Development & testing
Typically the first set of workloads are the development and test environment workloads, said Jassy. “This is really a no-brainer,” he said. Large companies such as CA, Lionsgate, Alaska Airlines, and Fidelity continue to run test and development instances on AWS.
New, cloud-native applications and workloads
The second wave of user adoption revolves around new application and workloads that can be cloud-native. This means they can be designed and built from the scratch for the cloud. 
“These are easy to migrate to the cloud and benefit from features such as agility and scalability because these apps don’t come with any legacy baggage,” Jassy said. Enterprises such as Siemens’ new healthcare system, GE, and Boeing with its supply chain application, are using the public cloud for newer workloads.
Websites, digital and mobile apps
Another set of workloads that follows this are related to website and digital transformation. Companies including Unilever, US Navy, Singapore Post and Discovery Communications are using the cloud for running their web applications or new e-commerce workloads.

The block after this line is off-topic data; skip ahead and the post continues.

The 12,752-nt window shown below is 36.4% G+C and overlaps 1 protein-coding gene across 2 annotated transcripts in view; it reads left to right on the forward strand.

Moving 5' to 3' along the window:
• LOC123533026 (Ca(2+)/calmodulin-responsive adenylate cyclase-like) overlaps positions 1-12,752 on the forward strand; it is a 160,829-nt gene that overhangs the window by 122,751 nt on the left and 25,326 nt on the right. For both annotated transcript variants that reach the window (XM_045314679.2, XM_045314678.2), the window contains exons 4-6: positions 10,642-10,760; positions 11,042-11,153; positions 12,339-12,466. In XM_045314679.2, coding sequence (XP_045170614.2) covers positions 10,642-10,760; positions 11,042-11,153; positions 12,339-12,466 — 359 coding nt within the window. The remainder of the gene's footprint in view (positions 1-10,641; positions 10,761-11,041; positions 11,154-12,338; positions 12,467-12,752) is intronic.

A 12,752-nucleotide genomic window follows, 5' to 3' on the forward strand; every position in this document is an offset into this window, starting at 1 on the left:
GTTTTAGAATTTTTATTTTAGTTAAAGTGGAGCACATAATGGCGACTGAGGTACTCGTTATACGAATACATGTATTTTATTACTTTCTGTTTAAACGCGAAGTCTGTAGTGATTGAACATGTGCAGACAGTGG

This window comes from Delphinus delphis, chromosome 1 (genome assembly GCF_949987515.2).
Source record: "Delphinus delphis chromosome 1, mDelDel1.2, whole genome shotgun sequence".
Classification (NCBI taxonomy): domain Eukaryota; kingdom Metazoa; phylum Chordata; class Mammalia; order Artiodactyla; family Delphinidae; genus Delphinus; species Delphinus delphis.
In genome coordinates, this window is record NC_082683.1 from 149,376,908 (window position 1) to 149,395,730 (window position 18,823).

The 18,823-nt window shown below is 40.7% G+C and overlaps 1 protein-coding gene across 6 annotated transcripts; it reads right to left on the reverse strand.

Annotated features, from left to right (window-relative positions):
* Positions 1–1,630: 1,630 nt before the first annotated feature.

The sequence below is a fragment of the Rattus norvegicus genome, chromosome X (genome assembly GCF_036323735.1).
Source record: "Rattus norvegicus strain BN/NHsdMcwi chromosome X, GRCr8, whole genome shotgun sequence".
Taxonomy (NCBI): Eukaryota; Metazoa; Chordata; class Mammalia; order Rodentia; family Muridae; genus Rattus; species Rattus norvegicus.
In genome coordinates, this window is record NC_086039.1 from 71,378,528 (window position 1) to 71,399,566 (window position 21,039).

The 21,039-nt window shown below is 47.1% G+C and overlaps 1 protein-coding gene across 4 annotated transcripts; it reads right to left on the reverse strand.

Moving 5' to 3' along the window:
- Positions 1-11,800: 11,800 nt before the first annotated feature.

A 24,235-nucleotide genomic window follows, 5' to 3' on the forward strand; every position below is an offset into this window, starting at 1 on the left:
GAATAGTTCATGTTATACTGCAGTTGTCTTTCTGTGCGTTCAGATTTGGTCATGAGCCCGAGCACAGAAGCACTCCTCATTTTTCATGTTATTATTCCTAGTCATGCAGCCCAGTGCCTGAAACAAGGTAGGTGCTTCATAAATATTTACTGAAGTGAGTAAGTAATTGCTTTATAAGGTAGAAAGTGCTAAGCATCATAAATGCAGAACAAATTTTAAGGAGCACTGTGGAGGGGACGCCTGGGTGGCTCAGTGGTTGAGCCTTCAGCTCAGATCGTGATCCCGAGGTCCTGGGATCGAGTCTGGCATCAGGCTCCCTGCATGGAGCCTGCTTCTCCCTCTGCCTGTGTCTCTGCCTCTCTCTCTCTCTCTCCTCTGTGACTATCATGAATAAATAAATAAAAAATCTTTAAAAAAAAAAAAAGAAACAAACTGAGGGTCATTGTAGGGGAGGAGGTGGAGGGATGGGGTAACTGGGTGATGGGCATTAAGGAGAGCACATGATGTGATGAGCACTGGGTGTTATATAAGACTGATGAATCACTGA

Data analytics and warehousing on the cloud
After finding success and gaining confidence on the cloud and reaping benefits, enterprise customers are starting to run important workloads on the cloud, Jassy said. He cited big-name brands from highly regulated segments using the public cloud for data analytics. 
“They are keeping the data to themselves but turning to AWS to do analytics quickly and save costs,” he said.

For instance, in the UK, the Financial Times picked AWS RedShift for its data warehousing tasks and reduced data processing time by 98% and costs by 80%. Following the success of using data warehousing for its subscriptions data, the FT is planning to increase AWS use for analysing advertising data on the cloud to build new revenue models.